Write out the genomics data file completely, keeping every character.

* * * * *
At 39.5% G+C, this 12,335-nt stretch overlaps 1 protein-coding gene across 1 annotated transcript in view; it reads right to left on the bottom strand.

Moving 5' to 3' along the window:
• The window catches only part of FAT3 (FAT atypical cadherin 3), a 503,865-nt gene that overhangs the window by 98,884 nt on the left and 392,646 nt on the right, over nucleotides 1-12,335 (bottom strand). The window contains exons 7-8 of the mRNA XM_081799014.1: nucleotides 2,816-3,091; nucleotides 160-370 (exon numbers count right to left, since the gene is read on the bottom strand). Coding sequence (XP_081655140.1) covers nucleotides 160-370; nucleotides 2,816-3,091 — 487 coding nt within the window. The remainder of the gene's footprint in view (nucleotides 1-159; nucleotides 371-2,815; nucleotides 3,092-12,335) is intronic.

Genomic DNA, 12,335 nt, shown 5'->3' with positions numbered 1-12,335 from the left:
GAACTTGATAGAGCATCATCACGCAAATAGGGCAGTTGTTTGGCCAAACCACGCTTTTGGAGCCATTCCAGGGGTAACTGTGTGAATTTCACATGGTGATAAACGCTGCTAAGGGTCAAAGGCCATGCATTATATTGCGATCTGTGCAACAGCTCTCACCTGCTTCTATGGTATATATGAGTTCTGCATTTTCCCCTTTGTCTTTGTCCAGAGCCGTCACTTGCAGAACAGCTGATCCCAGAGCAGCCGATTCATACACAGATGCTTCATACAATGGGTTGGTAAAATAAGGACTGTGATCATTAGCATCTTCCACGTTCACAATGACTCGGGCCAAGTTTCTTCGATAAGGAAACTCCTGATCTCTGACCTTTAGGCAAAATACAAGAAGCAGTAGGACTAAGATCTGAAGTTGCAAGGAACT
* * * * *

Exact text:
At 39.5% G+C, this 12,335-nt stretch overlaps 1 protein-coding gene across 1 annotated transcript in view; it reads right to left on the bottom strand.

Moving 5' to 3' along the window:
• The window catches only part of FAT3 (FAT atypical cadherin 3), a 503,865-nt gene that overhangs the window by 98,884 nt on the left and 392,646 nt on the right, over nucleotides 1-12,335 (bottom strand). The window contains exons 7-8 of the mRNA XM_081799014.1: nucleotides 2,816-3,091; nucleotides 160-370 (exon numbers count right to left, since the gene is read on the bottom strand). Coding sequence (XP_081655140.1) covers nucleotides 160-370; nucleotides 2,816-3,091 — 487 coding nt within the window. The remainder of the gene's footprint in view (nucleotides 1-159; nucleotides 371-2,815; nucleotides 3,092-12,335) is intronic.

Genomic DNA, 12,335 nt, shown 5'->3' with positions numbered 1-12,335 from the left:
GAACTTGATAGAGCATCATCACGCAAATAGGGCAGTTGTTTGGCCAAACCACGCTTTTGGAGCCATTCCAGGGGTAACTGTGTGAATTTCACATGGTGATAAACGCTGCTAAGGGTCAAAGGCCATGCATTATATTGCGATCTGTGCAACAGCTCTCACCTGCTTCTATGGTATATATGAGTTCTGCATTTTCCCCTTTGTCTTTGTCCAGAGCCGTCACTTGCAGAACAGCTGATCCCAGAGCAGCCGATTCATACACAGATGCTTCATACAATGGGTTGGTAAAATAAGGACTGTGATCATTAGCATCTTCCACGTTCACAATGACTCGGGCCAAGTTTCTTCGATAAGGAAACTCCTGATCTCTGACCTTTAGGCAAAATACAAGAAGCAGTAGGACTAAGATCTGAAGTTGCAAGGAACT